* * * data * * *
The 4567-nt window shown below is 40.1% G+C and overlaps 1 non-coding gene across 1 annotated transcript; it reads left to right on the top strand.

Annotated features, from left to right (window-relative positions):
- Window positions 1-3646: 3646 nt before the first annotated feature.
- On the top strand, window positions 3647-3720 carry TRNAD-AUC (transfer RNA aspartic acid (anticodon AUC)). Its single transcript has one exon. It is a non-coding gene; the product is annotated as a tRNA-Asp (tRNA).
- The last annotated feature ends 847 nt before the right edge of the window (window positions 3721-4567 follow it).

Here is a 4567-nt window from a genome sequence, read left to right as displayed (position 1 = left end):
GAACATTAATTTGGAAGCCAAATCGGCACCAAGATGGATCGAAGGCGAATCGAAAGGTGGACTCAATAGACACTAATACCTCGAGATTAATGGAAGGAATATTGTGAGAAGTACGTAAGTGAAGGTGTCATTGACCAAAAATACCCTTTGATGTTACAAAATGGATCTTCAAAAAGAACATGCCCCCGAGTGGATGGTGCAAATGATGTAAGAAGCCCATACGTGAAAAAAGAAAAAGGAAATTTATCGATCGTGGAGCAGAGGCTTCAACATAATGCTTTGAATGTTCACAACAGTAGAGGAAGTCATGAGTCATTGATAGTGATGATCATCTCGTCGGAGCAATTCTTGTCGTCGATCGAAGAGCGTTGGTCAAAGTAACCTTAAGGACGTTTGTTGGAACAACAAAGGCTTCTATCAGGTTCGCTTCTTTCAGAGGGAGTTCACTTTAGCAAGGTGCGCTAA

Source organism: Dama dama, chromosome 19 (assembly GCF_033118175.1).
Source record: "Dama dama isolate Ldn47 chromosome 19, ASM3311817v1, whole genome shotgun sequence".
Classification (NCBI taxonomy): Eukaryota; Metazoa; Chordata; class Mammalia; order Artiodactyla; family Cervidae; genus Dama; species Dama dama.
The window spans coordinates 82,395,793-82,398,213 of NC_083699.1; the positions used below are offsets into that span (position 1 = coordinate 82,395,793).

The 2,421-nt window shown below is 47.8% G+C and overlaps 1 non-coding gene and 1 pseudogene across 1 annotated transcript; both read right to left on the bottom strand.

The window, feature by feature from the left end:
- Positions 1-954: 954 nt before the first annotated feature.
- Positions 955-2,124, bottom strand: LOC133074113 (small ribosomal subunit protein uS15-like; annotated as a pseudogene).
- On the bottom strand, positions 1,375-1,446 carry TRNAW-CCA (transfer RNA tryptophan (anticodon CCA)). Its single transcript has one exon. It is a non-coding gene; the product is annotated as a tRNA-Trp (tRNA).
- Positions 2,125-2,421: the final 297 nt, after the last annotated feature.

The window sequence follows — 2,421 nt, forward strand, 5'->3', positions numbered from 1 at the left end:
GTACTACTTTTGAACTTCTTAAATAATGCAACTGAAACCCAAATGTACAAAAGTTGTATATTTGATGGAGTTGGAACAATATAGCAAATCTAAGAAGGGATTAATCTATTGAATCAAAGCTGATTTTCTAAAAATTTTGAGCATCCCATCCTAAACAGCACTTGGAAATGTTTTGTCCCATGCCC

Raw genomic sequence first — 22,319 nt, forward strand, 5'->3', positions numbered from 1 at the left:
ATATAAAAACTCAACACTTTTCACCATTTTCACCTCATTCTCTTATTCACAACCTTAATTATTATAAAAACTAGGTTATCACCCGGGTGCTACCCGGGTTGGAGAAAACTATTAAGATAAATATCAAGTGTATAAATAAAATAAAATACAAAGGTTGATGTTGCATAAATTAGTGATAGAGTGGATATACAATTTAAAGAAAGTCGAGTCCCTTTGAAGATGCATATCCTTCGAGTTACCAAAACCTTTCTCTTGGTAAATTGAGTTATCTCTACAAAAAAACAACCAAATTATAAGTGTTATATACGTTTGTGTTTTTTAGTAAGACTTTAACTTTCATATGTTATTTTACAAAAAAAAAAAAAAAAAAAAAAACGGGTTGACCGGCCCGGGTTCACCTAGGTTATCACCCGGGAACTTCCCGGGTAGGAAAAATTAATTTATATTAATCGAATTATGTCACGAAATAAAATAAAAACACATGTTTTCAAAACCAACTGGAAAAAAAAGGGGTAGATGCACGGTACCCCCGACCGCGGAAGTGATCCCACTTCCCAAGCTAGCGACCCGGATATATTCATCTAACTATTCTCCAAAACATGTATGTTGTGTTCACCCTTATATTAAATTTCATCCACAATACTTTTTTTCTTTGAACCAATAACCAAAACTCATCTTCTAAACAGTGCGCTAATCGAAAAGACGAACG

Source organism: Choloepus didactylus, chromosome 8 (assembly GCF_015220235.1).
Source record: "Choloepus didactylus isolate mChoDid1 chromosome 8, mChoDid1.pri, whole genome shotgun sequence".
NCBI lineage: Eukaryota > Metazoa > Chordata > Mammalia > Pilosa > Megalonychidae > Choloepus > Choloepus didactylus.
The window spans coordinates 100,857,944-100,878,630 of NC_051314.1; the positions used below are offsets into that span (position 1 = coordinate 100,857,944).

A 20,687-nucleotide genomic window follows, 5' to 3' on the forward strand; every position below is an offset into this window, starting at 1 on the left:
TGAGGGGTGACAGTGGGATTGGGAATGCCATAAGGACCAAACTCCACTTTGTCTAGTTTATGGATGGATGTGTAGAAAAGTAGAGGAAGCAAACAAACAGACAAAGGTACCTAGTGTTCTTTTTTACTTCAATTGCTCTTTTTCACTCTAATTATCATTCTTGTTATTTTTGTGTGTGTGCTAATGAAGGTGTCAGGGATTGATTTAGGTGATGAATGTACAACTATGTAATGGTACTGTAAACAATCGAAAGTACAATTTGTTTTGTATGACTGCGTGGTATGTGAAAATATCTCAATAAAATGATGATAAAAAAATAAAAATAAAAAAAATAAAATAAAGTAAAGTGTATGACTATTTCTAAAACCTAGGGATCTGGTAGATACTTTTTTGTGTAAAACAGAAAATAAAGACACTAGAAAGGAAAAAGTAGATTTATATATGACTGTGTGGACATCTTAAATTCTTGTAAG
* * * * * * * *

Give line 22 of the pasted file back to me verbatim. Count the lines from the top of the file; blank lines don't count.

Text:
Source organism: Choloepus didactylus, chromosome 8 (assembly GCF_015220235.1).